More than 2,000 pieces of litter per mile on Pa. roads, report says; price tag’s $2.1M in Lancaster city
LNP Lancaster Online – Cigarette butts, plastic cups, old TVs and worn-out tires are costly problems that need more attention.
That’s the upshot of two new studies — one focused partly on Lancaster city — released last week in an effort to shift litter strategy across the state from cleanup to prevention.
One of the studies estimates there are 502 million pieces of litter along Pennsylvania roads — an average of more than 2,000 items per mile, or one every 2 to 3 feet.
The other looks at the annual costs of dealing with litter and illegal dumping: $2.1 million in Lancaster city, $48.4 million in Philadelphia, more than $18 million across seven other cities, and upward of $13 million along state roads maintained by the Pennsylvania Department of Transportation.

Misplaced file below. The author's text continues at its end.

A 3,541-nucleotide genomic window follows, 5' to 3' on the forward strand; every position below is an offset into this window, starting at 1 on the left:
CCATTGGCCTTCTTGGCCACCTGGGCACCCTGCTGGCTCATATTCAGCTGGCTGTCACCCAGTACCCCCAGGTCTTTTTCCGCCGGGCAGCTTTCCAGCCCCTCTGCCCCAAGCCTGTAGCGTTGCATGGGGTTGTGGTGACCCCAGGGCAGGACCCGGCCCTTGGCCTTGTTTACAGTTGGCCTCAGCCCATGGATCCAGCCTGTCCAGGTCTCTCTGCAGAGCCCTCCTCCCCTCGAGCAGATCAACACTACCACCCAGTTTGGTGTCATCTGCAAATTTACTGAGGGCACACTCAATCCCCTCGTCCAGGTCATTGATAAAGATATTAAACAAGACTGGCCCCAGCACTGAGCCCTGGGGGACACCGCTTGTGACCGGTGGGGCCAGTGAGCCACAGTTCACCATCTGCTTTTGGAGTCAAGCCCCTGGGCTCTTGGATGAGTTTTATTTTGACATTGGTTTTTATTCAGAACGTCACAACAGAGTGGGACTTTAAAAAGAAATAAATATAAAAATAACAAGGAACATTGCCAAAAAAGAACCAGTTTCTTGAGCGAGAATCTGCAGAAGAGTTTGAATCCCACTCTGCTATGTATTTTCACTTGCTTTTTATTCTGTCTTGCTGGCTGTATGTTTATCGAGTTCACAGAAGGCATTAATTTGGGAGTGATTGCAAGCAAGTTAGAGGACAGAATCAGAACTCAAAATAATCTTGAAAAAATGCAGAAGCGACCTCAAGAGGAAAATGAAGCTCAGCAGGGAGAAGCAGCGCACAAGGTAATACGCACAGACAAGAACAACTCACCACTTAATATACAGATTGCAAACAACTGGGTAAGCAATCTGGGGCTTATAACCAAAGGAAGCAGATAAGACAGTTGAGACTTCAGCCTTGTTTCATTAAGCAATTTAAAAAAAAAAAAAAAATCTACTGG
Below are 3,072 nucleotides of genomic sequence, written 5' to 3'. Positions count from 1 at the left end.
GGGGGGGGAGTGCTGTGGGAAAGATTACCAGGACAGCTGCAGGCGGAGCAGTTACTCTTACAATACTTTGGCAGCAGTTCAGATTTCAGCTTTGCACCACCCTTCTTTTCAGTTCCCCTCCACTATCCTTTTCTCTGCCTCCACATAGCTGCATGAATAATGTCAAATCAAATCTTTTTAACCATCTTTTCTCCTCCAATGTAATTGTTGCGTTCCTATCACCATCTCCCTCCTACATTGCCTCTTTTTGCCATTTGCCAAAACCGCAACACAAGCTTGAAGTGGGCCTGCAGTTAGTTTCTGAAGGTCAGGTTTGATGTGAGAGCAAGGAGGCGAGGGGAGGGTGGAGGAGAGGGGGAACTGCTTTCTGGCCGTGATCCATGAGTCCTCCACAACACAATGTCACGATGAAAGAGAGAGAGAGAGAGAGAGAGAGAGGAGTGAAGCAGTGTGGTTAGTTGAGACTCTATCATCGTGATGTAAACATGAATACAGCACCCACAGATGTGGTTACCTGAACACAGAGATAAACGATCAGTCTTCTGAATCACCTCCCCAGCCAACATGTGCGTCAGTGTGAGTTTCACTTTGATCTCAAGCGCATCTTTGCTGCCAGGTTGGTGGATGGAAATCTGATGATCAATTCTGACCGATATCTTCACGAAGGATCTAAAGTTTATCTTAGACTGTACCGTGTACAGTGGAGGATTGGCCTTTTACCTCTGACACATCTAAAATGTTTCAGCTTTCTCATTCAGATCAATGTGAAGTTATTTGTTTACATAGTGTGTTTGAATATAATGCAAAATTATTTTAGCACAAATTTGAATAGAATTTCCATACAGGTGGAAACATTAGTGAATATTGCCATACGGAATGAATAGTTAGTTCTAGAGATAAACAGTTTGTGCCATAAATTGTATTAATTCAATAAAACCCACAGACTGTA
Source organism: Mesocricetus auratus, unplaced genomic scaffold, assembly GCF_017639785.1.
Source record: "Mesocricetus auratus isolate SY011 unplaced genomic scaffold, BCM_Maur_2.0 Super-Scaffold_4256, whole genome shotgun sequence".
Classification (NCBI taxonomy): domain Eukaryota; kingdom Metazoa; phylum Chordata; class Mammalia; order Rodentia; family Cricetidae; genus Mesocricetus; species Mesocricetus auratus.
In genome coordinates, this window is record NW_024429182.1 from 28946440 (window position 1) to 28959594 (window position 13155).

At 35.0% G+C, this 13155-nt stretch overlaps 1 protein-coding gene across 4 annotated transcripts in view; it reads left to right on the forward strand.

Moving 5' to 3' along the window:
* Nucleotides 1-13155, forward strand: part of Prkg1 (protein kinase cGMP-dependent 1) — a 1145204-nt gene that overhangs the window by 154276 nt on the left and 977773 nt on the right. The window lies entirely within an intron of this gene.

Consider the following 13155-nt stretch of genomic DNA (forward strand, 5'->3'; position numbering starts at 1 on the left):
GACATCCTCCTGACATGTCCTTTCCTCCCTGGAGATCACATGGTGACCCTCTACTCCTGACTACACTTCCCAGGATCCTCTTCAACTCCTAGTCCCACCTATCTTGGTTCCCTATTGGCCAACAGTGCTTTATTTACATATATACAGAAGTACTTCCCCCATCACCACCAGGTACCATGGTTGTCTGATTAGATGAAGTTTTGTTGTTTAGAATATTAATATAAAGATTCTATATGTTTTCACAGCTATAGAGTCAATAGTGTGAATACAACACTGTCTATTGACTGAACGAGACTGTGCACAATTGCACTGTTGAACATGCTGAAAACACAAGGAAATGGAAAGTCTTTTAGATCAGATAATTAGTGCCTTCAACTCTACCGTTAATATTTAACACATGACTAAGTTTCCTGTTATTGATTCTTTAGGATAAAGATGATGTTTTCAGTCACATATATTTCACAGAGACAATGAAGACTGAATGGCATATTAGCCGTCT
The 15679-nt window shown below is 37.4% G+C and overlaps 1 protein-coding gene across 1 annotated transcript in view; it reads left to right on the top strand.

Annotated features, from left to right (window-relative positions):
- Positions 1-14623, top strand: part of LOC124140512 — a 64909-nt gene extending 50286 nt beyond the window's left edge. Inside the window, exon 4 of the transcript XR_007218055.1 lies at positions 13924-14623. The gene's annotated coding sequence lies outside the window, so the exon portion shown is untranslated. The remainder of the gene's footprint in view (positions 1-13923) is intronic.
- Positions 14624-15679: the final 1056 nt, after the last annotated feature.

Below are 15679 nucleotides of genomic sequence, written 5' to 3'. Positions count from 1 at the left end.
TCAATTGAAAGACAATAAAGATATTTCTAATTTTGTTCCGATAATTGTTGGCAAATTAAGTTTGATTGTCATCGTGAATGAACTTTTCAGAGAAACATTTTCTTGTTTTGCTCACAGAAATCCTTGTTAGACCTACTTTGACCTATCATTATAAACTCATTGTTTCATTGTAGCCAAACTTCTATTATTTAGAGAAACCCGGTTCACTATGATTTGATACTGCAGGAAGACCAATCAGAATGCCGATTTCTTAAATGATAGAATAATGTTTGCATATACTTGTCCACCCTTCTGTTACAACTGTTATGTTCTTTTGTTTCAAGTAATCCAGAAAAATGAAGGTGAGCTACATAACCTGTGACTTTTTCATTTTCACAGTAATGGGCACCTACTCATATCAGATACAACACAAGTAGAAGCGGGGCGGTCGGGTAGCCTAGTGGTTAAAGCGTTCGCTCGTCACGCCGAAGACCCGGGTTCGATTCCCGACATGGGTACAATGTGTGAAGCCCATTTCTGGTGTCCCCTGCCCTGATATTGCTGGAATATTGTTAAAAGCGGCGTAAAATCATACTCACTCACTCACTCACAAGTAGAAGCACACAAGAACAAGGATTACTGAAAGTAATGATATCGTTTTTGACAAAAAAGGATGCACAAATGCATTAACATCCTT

“Pennsylvania has a littering problem that cleanup efforts alone can’t solve,” said state department of environmental protection secretary Patrick McDonnell. “Litter undercuts our quality of life and the health of our waters and soil. It shortchanges community improvements and economic development, as funds that could otherwise be spent more productively instead go to trash cleanup.”